7 health practices with food handling
Health regulations surrounding restaurants and food service outlets are stringent, and for a good reason.
The upkeep of hygienic food handling and a hygienic work area are extremely important. Even taking into consideration the health of your produce during transit to your restaurant is a point of concern.
We have put together a list of 7 things (required by regulation) you should do to ensure you maintain a clean restaurant, quality produce, and safe transportation of goods.
1. Clean kitchen
One of the key ways to keep your food fresh and less likely of forming bacteria is to have a clean, sanitised kitchen. Ensure you keep your kitchen free of vermin, grime, dirt, etc. Keep all all cooking utensils well maintained and wash them thoroughly. If any utensils pose health risks that cannot be resolved via washing, replace them immediately with a new set.
2. Wash hands
We all know that if we don’t wash our hands before we increase our risk of making ourselves sick or contaminating the food we touch. That’s because germs and bacteria thrive in unhygienic environments. So be sure to wash your hands thoroughly before handling any food whatsoever.
3. Avoid cross-contamination
If you’ve just cut up raw chicken meat on a cutting board, do not follow it up by cutting up fresh tomatoes that will be put in a salad. Cross-contamination can lead to food poisoning such as salmonella. You should have separate cutting boards for different produce. If you absolutely need to use the same cutting board for cutting up vegetables after cutting up raw meat, then wash the cutting thoroughly to remove harmful bacteria before proceeding.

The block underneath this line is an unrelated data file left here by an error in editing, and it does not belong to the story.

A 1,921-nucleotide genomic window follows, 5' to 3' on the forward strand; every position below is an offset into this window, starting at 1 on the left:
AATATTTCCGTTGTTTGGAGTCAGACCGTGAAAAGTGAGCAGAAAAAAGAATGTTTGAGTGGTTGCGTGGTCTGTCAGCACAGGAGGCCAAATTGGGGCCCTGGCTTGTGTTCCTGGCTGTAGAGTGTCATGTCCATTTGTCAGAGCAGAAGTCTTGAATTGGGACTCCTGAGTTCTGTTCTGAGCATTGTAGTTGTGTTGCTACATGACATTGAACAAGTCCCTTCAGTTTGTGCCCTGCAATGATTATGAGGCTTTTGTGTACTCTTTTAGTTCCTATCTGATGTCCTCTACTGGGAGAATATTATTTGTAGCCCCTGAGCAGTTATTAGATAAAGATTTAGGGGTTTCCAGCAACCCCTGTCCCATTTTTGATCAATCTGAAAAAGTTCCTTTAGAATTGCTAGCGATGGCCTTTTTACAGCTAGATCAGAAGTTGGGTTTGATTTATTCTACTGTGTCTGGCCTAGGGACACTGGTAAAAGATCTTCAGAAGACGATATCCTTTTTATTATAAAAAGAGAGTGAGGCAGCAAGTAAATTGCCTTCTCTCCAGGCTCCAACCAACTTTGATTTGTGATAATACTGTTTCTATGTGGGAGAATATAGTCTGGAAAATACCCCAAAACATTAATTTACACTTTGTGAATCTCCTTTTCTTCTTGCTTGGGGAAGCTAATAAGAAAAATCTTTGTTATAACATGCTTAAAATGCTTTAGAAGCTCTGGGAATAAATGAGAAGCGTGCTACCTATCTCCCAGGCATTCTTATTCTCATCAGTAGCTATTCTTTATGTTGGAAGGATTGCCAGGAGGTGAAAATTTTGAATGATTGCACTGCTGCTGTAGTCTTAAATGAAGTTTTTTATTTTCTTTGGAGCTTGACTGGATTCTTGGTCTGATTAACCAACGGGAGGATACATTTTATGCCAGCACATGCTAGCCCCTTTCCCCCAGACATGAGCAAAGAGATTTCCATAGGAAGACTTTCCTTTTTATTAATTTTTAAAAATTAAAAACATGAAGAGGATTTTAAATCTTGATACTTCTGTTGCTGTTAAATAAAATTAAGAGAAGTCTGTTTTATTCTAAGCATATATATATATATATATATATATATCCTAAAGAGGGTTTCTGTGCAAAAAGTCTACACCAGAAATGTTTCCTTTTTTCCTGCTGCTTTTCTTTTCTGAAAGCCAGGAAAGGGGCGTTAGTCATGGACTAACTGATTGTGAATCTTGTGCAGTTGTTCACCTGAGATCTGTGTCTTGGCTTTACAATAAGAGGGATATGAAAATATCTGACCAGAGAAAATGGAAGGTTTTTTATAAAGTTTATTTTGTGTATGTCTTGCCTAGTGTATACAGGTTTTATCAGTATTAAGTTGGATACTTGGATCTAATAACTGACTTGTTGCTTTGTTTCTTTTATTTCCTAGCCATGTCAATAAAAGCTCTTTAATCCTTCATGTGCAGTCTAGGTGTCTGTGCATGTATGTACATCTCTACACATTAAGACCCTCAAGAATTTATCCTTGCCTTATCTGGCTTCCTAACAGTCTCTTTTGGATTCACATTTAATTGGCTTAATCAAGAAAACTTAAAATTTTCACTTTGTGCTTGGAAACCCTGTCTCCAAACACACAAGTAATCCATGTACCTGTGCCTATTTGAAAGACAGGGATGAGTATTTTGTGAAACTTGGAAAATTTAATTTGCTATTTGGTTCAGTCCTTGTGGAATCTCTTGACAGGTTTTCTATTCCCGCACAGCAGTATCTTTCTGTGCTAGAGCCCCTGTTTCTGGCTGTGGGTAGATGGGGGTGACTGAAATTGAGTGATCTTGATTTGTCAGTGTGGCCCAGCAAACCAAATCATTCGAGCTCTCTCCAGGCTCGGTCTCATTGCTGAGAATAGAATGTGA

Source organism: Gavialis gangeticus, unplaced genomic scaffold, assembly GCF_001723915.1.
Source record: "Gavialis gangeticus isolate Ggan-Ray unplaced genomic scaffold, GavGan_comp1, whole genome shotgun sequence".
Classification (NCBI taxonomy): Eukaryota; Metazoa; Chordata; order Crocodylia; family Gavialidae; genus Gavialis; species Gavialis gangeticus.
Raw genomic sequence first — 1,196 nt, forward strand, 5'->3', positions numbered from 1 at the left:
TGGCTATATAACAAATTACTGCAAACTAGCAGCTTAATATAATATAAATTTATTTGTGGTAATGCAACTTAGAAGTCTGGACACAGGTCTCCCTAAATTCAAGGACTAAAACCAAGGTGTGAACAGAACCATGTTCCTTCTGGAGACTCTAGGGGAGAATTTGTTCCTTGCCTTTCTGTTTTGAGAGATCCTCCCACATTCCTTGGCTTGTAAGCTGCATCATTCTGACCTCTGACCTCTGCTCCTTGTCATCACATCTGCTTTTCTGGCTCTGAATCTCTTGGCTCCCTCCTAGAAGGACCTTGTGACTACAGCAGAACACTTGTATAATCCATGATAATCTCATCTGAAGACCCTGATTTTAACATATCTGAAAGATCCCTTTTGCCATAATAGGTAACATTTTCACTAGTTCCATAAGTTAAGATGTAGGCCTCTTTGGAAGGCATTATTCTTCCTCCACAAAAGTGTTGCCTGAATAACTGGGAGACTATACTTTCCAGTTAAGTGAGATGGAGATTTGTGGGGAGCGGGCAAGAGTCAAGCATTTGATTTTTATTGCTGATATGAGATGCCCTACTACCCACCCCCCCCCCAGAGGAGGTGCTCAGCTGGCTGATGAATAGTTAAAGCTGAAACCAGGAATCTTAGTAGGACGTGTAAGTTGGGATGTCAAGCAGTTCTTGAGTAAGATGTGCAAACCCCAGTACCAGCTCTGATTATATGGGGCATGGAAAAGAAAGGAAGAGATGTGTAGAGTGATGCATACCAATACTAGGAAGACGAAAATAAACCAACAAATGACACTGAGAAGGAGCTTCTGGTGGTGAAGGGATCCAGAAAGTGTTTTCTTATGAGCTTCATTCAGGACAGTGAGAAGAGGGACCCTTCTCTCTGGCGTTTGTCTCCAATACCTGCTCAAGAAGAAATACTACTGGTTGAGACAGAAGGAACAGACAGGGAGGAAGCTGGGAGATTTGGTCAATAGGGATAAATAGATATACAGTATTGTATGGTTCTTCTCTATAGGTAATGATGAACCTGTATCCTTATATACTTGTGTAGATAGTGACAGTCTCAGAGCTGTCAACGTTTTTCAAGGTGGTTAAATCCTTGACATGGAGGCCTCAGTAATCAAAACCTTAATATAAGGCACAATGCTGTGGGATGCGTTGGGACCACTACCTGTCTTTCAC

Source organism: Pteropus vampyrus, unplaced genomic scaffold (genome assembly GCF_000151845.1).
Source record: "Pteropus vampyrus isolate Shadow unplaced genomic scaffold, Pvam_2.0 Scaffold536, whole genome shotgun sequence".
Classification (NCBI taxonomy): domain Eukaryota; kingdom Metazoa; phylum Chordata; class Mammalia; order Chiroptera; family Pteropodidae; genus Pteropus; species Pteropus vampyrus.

4. Store food appropriately
Whether it’s in your restaurant or during transit, your produce needs to be stored appropriately. If certain items of food will grow bacteria if not kept at certain temperatures, be sure that you’re keeping those foods in controlled temperature environments. For freight, these temperatures are often 5 degrees or under – some foods may require higher temperatures.
5. Keep your hair tied up
If you have long hair, you either need to cover it up or tie it up so that there is no risk of it falling into meals you’re preparing. Not only is failure to do so a health code violation, but it’s also an unpleasant surprise for your patrons when their meal is served.
6. Have safety equipment
More of a general – but compulsory – requirement, make sure you have sprinklers and fire extinguishers in your restaurant. If anything goes wrong in the kitchen, you need to be able to control it to the best of your abilities. It’s all about managing risk and reducing the damage that something like a kitchen fire could cause. Of course, it’s also a regulatory violation if you do not a fire extinguisher / sprinklers installed.
7. Use a good freight company
Having a freight company deliver your food is one of the easiest ways in which to receive your produce. Just make sure that you engage a freight/logistics that has a strong record both in terms of customer satisfaction and following laws and regulations surrounding proper freight transport.